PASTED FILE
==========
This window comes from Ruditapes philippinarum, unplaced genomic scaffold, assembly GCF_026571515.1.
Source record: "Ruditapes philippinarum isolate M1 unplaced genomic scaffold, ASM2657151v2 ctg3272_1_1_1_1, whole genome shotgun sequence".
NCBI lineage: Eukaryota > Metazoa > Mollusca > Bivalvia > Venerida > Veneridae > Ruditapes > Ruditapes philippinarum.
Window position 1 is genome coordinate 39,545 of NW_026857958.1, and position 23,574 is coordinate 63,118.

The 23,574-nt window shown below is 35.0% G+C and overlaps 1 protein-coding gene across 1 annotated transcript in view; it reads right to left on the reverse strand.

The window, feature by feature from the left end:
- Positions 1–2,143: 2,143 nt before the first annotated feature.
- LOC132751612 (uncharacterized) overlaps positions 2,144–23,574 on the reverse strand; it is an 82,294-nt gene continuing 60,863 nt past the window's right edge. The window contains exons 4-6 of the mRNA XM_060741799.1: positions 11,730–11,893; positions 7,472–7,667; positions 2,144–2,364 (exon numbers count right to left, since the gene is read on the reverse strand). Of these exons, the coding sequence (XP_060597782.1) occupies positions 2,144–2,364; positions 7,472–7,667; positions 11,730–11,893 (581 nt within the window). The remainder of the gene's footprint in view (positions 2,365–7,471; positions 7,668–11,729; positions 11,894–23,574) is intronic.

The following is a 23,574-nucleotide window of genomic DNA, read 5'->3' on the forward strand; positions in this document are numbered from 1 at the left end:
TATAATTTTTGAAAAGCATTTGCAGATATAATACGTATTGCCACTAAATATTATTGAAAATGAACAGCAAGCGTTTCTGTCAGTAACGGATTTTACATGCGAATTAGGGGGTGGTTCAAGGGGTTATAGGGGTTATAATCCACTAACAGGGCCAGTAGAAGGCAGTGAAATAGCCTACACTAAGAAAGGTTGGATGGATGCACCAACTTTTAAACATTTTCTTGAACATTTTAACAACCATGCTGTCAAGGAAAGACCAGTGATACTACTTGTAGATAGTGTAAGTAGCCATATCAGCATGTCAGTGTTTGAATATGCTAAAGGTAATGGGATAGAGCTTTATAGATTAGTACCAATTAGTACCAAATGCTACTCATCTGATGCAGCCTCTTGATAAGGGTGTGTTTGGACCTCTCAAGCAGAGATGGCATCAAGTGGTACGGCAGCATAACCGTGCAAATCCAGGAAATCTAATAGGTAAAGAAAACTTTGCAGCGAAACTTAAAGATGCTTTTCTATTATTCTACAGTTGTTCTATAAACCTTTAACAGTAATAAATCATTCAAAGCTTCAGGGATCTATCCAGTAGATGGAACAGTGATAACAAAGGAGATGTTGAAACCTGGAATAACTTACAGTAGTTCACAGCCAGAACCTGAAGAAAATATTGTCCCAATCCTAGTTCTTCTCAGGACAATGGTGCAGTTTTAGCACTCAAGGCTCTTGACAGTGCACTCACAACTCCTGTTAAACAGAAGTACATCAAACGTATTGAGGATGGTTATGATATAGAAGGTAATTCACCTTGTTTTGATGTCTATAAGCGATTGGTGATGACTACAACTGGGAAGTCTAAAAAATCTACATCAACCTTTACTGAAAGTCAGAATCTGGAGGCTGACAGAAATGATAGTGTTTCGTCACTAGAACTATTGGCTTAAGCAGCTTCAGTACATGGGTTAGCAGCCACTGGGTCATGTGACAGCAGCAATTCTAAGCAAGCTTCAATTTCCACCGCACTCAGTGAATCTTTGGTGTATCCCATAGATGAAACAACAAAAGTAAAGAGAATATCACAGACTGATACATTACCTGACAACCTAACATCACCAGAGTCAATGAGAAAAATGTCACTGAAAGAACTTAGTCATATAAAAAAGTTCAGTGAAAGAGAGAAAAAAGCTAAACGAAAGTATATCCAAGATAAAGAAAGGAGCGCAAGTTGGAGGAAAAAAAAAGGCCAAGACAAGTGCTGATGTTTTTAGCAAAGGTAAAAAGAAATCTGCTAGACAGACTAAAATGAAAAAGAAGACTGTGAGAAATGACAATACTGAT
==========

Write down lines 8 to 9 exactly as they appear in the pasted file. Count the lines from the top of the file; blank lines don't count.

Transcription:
- LOC132751612 (uncharacterized) overlaps positions 2,144–23,574 on the reverse strand; it is an 82,294-nt gene continuing 60,863 nt past the window's right edge. The window contains exons 4-6 of the mRNA XM_060741799.1: positions 11,730–11,893; positions 7,472–7,667; positions 2,144–2,364 (exon numbers count right to left, since the gene is read on the reverse strand). Of these exons, the coding sequence (XP_060597782.1) occupies positions 2,144–2,364; positions 7,472–7,667; positions 11,730–11,893 (581 nt within the window). The remainder of the gene's footprint in view (positions 2,365–7,471; positions 7,668–11,729; positions 11,894–23,574) is intronic.

The following is a 23,574-nucleotide window of genomic DNA, read 5'->3' on the forward strand; positions in this document are numbered from 1 at the left end: